Lei Shanbhag studied medicine for several years in her native China and the United States but wasn’t fulfilled.
It wasn’t where her passion lay.
Look up “creativity” in the dictionary and you’ll find a photo of of Shanbhag.
Through her art, photography, book cover design and most recently, creative dance, her creative nature is expressed. This from a woman who designed the house where she and her husband, Naresh, live in Champaign.
“I was raised in an artistic family,” Lei said. “My father was a professional artist, which is very rare in China. I was brought up in a very artistic environment.”
After the death of her father, Lei took stock of her life.
“Life is so short,” she said. “I always wanted to do art. That was always in my dreams.”
Her future husband said, “‘Go ahead; follow your passion,’” she recalls. “He’s very optimistic just like me. We decided I’m going to pursue art instead of medicine.”
She earned a master’s degree in pharmacology from Wright State University and studied fine art and dance at the University of Minnesota.
While continuing to work in a lab as a medical researcher, she entered her art in exhibitions. The highlight of her art career came when she had a one-person show at a prominent New York City art gallery, the OK Harris Works of Art, started in 1969 by Ivan C. Karp, who helped sell the works of and popularize the initial generation of pop artists such as Andy Warhol, Roy Lichtenstein and Robert Rauschenberg.
“That was my breakthrough in New York City,” she said.
Her art has been exhibited in solo and group shows elsewhere in New York as well as New Jersey, Parkland College, Krannert Center for the Performing Arts and the Asian American Cultural Center at the University of Illinois.
Having lived in New Jersey, she and her husband moved to Champaign in 1995. She took a break from art to raise her two children before restarting, primarily with photography and some paintings.
“I accumulated so much art in the house. I asked my daughter, ‘What kind of art doesn’t take up space?’ She said, ‘food or dance or music,’ ” Lei said.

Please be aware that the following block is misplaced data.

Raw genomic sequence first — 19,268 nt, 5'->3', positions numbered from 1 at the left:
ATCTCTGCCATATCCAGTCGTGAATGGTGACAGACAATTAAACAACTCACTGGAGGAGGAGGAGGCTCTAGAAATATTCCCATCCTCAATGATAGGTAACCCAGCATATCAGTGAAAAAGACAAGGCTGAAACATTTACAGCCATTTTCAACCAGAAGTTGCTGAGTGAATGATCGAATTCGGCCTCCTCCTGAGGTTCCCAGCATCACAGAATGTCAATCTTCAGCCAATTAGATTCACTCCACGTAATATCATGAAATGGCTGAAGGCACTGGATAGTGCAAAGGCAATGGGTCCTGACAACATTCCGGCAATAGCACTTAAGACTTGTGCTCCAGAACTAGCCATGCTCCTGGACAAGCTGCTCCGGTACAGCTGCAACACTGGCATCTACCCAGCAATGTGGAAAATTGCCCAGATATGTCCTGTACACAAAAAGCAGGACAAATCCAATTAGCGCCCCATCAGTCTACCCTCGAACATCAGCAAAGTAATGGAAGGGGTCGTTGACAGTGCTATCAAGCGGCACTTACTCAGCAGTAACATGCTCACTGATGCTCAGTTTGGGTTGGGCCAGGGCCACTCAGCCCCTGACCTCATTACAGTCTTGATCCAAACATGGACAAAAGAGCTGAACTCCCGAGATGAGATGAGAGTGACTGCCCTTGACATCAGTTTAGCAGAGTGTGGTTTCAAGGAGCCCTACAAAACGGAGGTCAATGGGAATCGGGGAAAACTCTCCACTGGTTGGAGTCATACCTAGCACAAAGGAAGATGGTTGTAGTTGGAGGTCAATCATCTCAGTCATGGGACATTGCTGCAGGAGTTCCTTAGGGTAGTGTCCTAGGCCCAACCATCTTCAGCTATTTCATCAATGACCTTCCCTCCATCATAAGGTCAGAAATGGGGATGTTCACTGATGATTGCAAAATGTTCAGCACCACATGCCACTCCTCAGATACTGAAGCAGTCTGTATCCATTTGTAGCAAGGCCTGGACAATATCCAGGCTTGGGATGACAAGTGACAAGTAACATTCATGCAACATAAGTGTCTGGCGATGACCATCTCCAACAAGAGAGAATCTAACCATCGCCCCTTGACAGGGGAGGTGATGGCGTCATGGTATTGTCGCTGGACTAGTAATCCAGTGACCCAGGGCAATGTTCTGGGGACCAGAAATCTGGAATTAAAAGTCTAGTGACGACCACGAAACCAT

Thus began a new chapter in her life with dance. It fit her personality.
“I’m a very social person,” the 58-year-old said. “I like to meet people. Because of my medical background I combined heart and art” — meaning helping herself and others to stay healthy through exercise while expressing themselves.
“I’m very happy (that) I can do the things I love, which is dance, and I can meet people and help them be happier.”
She teaches dance at Champaign Fitness Center, Mettler Center, Savoy Recreation Center, Stephens Family YMCA and University of Illinois Campus Recreation. She has also been an instructor for private yoga and group yoga since 2018 and serves as an educator at Osher Lifelong Learning Institute.
A couple of months ago, Lei was invited by the Chicago Park District to lead dance workouts in Millennium Park as part of the Summer Workout series. She said only a handful of dance instructors are selected to lead the workouts sessions.
“Including spectators, there were thousands there,” she said. “That’s my art outlet. It’s a different approach from studio art.”
She especially enjoys Zumba — a fitness program that involves cardio and Latin-inspired dance — “because it’s free and very fun, and you can be very healthy.”
She also enjoys teaching ballet, which she called “an art as well as exercise”
“It’s artistic self-expression, enjoyment,” she said.
Lei’s creative nature just bubbles to the surface. She has many creative interests, from hairdressing to architecture. About 20 years ago she designed her family home, which she describes as “Asian-prairie style.”
She has also designed book covers for author Dianna Sheets and was invited to the Art Council at the University of Illinois Art Museum by art collectors Randy and Sheila Ott.
One of her dreams, which she calls “kind of crazy,” she would like to design a corn monument that combines two of the University of Illinois’ major teaching points — technology and agriculture. She said it would be called “silicorn.”
“On the corn surface would be high-tech material … or some material that would light up in the night alongside of the highway,” Lei said “Silicon is a word that relates to high-tech.”
The Shanbhags’ two children are son Vinay, 26, a software engineer, and daughter Hailan, 24, a PhD student in Switzerland studying computer engineering. Both enjoy art, she said, “but not as a profession because they know how difficult it is.”
Bruce Allen gives a train-safety talk at Villa Grove Elementary.
Students learn about rail safety
Bruce Allen, a former railroad employee, spoke to K-6th grade students at Villa Grove Elementary School Wednesday about train safety.